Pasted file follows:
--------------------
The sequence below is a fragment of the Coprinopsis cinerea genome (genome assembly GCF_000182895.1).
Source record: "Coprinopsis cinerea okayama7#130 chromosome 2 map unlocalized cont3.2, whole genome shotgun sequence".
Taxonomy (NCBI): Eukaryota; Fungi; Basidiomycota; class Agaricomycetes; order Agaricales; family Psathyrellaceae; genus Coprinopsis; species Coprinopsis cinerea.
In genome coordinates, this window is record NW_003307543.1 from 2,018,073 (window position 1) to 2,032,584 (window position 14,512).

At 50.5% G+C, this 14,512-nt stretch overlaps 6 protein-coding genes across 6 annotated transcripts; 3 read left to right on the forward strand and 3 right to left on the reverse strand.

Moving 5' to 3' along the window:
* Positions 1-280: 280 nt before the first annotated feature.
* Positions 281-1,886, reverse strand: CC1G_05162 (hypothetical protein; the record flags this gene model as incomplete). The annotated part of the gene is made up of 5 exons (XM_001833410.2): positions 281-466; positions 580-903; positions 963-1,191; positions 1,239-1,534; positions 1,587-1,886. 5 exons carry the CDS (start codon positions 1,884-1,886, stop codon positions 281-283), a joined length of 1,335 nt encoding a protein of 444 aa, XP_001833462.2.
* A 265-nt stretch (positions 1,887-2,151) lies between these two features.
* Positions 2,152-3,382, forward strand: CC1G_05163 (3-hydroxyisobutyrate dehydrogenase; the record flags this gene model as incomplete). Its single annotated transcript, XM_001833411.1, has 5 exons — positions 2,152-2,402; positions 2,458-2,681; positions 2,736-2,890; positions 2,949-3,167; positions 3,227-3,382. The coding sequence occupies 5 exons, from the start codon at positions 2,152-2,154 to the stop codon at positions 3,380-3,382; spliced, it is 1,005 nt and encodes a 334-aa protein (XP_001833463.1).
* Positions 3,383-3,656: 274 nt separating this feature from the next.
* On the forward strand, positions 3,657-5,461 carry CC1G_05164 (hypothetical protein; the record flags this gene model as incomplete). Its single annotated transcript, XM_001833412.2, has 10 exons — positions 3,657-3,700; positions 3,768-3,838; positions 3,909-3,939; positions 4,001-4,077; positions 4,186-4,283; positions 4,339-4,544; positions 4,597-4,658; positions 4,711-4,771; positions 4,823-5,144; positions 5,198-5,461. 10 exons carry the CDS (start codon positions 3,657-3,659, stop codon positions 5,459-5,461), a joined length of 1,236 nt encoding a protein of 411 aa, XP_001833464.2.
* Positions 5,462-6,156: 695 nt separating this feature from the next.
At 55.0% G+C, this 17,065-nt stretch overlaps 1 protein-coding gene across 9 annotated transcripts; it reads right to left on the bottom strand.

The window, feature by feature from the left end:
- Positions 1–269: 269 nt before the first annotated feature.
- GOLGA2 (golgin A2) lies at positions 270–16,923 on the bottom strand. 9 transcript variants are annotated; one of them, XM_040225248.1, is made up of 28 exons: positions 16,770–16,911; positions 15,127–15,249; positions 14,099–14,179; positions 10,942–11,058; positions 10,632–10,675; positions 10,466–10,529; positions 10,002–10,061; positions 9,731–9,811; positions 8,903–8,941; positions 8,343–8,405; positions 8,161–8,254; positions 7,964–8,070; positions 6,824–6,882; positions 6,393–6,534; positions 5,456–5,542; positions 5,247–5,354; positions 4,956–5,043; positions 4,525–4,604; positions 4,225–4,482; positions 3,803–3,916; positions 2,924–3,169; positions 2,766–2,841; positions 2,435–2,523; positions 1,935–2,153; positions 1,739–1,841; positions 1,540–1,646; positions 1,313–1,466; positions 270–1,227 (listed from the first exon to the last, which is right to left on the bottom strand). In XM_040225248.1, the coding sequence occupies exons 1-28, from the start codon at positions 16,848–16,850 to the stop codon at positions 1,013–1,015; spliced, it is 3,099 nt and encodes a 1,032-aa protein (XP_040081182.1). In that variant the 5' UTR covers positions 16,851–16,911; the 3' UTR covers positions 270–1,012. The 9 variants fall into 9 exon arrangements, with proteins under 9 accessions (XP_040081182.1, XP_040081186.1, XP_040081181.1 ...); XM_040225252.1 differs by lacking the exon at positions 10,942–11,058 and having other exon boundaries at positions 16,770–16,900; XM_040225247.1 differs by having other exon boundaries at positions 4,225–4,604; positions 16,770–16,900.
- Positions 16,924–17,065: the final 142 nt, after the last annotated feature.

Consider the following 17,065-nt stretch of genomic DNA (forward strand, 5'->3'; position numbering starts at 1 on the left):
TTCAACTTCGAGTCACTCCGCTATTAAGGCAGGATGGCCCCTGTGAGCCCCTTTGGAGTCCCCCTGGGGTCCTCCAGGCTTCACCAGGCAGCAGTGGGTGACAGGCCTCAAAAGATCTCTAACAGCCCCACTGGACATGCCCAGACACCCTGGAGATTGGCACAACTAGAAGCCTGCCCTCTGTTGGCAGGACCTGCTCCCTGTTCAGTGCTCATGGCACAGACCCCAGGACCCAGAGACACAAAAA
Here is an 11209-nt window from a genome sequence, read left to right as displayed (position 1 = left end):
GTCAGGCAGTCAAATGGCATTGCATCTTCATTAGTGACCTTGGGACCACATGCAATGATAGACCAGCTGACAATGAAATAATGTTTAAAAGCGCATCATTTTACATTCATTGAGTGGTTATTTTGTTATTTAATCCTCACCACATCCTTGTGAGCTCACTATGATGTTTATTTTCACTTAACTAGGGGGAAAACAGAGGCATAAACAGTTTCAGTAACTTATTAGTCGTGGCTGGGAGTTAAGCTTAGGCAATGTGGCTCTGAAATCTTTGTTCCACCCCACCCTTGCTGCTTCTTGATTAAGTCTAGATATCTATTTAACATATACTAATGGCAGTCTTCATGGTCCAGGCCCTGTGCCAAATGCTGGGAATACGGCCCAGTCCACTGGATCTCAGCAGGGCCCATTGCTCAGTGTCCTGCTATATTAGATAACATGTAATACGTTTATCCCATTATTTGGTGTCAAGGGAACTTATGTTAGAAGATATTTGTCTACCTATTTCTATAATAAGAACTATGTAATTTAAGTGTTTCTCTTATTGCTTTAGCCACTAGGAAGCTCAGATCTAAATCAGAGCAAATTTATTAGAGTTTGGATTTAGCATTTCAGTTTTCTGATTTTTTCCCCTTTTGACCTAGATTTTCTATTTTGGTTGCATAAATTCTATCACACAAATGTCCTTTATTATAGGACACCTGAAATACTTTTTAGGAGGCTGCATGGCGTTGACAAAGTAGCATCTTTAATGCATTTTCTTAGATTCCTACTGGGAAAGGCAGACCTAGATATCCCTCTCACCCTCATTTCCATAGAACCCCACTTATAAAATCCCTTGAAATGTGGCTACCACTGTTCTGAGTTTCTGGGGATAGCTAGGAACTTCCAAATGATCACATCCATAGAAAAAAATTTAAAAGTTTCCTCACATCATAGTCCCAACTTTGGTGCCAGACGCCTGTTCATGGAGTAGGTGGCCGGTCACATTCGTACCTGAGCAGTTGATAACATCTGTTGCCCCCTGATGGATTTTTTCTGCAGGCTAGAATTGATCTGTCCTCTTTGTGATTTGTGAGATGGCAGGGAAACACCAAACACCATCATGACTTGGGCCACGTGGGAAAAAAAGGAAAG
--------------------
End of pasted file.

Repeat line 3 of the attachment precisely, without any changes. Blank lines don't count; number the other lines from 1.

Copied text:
Taxonomy (NCBI): Eukaryota; Fungi; Basidiomycota; class Agaricomycetes; order Agaricales; family Psathyrellaceae; genus Coprinopsis; species Coprinopsis cinerea.